The next question is what is the cause of this shift.

I think the most simple answer is the web. 1996 is the first data point showing a drop in circulation. Of course the web was quite small then, but AOL and Yahoo! were already around, and the Internet Archive had been founded.  If you think back to a pre-web time, pretty much anything you needed to know more about required a trip to the library and checking out a book.

The most important thing to take away is that, regardless of cause, user behavior has changed and by all data points is still changing.  In the end, the greatest question is how will academic libraries adapt?  It is clear that the answer is not as simple as a transition to a new media. To survive, librarians must find the answer before we have enough data to prove these predictions.

If you enjoyed exploring this data please check out Library Data and follow @librarydata on twitter.

Data Source:

About our guest author: Will Kurt is a software engineer at Articulate Global, pursuing his masters in computer science at the University of Nevada, Reno and is a former librarian. He holds an MLIS from Simmons College and has worked in various roles in public, private and special libraries at organizations such as: MIT, BBN Technologies and the University of Nevada, Reno. He has written and presented on a range of topics including: play, user interfaces, functional programming and data

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People who Love Books at Academy Awards

“The Fantastic Flying Books of Mr. Morris Lessmore” is one of five animated short films that will be considered for outstanding film achievements of 2011 in the 84th Academy Awards ®.  The ceremony will take place on February 26, 2012.

Inspired, in equal measures, by Hurricane Katrina, Mary Poppins, Buster Keaton, The Wizard of Oz, and a love for books, “Morris Lessmore” is a story of people who devote their lives to books and books who return the favor. Morris Lessmore is a poignant, humorous allegory about the curative powers of story. Using a variety of techniques (miniatures, computer animation, 2D animation) award winning author/ illustrator William Joyce and Co-director Brandon Oldenburg present a new narrative experience that harkens back to silent films and M-G-M Technicolor musicals. “Morris Lessmore” is old fashioned and cutting edge at the same time, just like book lovers are.  Enjoy the fifteen minutes celebration of reading and caring for books!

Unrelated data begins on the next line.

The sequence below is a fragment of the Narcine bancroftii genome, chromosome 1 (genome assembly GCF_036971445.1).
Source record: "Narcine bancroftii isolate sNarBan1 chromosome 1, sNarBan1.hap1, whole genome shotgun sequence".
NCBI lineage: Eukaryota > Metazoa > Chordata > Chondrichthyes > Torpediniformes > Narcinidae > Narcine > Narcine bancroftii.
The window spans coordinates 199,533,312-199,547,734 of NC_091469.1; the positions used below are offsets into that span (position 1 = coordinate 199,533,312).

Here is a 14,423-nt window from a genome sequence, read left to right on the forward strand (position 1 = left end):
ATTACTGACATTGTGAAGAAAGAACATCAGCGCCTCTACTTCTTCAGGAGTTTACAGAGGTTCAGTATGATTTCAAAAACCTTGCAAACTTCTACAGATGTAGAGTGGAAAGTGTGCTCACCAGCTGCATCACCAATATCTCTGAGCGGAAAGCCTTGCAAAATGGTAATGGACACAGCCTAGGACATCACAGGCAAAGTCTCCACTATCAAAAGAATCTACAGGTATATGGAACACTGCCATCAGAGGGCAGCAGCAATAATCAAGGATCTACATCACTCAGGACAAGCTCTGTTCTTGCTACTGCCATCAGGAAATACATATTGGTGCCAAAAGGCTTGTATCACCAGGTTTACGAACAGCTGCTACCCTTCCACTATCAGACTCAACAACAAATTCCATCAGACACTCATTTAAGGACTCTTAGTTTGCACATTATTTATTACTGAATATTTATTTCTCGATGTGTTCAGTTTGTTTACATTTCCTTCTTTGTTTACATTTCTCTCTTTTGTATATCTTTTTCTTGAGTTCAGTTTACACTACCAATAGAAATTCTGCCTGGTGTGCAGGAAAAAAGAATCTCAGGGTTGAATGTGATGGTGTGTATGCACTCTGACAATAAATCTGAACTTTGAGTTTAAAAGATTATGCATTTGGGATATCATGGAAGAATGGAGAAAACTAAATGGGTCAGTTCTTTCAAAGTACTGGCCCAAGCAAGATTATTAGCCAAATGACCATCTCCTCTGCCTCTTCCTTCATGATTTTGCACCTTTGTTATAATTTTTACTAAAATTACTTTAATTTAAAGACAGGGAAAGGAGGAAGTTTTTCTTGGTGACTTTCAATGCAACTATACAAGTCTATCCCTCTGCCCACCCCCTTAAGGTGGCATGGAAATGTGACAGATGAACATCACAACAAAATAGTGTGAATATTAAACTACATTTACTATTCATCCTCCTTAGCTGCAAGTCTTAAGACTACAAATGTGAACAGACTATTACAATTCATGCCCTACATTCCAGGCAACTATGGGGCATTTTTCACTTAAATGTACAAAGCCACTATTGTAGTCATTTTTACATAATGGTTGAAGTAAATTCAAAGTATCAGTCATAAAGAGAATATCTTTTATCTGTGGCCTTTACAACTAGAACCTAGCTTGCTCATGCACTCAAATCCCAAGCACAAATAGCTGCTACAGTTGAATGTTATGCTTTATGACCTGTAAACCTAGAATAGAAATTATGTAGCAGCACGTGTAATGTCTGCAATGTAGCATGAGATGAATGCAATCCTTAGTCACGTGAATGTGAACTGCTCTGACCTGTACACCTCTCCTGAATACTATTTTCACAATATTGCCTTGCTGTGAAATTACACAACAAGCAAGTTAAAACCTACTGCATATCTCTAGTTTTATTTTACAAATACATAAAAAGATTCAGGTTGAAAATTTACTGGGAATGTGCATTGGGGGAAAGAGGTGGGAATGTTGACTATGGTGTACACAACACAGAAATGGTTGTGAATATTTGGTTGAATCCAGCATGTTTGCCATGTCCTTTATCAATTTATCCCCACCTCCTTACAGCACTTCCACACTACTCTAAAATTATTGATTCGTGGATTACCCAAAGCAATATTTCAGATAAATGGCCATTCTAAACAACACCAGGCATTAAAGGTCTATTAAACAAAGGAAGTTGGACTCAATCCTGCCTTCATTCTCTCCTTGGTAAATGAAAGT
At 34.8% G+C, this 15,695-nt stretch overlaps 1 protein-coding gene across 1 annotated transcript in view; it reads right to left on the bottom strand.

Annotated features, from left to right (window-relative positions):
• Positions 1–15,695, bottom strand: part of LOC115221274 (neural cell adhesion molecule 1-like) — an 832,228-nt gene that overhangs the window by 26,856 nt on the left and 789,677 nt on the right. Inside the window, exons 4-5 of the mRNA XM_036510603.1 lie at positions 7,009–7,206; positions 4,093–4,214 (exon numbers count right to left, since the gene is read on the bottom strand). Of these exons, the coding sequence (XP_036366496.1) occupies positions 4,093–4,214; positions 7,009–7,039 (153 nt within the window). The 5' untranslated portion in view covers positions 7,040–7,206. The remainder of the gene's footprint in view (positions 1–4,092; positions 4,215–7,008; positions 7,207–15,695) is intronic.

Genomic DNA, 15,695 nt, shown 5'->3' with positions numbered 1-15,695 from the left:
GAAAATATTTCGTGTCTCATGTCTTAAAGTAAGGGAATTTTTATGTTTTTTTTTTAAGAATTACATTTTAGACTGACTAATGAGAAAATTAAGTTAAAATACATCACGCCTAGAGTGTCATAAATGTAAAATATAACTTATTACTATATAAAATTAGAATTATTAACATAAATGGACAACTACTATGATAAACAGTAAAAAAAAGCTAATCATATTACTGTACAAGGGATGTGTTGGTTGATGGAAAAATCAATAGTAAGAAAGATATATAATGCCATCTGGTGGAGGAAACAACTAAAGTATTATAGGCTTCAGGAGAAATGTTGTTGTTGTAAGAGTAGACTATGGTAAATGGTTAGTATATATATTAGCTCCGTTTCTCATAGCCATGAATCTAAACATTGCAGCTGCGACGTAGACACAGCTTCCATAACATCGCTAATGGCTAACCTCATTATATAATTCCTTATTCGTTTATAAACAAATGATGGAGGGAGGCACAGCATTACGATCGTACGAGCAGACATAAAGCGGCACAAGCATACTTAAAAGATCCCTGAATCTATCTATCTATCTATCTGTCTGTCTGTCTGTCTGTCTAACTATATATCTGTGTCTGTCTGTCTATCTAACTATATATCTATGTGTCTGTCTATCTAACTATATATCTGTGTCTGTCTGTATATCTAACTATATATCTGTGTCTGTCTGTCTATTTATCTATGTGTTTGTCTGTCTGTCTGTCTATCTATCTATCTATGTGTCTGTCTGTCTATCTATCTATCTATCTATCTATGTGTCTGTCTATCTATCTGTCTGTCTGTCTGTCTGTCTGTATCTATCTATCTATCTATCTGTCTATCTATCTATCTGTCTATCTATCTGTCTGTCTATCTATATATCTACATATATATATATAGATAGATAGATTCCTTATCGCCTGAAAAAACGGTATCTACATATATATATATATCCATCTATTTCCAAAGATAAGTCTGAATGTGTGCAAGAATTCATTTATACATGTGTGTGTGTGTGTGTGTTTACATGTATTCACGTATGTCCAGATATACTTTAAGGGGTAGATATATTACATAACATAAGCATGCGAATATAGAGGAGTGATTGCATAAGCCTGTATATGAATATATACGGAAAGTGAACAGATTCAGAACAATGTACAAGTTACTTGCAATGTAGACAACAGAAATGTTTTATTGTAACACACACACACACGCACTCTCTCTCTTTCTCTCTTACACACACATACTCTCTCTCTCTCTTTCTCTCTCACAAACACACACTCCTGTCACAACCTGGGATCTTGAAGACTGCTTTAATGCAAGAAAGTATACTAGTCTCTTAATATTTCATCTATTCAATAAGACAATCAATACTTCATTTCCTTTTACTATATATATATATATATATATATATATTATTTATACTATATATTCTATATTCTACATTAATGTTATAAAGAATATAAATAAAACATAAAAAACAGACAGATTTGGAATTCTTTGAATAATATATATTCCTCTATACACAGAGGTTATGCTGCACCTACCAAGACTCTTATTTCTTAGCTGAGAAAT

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Floating Thought

We cannot have good libraries until we first have good librarians — properly educated, professionally recognized, and fairly rewarded.”
Herbert S. White  (Library Journal column, 15 November 1999, pp. 44-45)

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Mansueto Library at the University of Chicago

I was researching how modern research libraries are built in the last five years and came across this gem – the new Joe and Rika Mansueto Library, which opened May 16, 2011.

It houses cutting-edge facilities for preservation and digitization of physical books, as well as a high-density underground storage system with the capacity to hold 3.5 million volume equivalents.  The beautiful elliptical dome of the Mansueto Library’s Grand Reading Room is on the prime central location on campus and provides an inviting space for rigorous scholarship in an array of fields.

So this academic library is the heart of the university; however, books are stored in the basement. Then again, they are retrieved at such high speed that they can be accessed quicker than books that are shelved in open stacks.  I would also imagine that the problems with mis-shelved books are eliminated by the RFID technology.  Another thought floating in my mind is: for how long this expensive storage system will be used.  Will libraries keep physical books, or is this done only temporarily to accommodate the copyright laws?

And finally, the glass dome brings to mind scenes from science fiction movies, while the long wooden tables and simple chairs look like the ones I saw in Collegium Maius at the Jagiellonian University where Copernicus studied – conducive to collaborative learning and sharing ideas.   They seem to signal a movement away from the solitude and the isolation of carrels towards collaborative learning and knowledge generation in the common gathering place, a center of intellectual, artistic, spiritual and political life of the university.  In Copernicus’ time, the students and the professors gathered, ate at such tables and discussed ideas.  The classroom was, in fact, a kind of library with very few books that allowed food and drink and talking.  Out of that came De revolutionibus orbium celestium that began the scientific revolution.  This informal teaching and learning where discussion and questioning were encouraged, produced the bold statement that the universe is not what it seems but a subject that human mind should and can explain.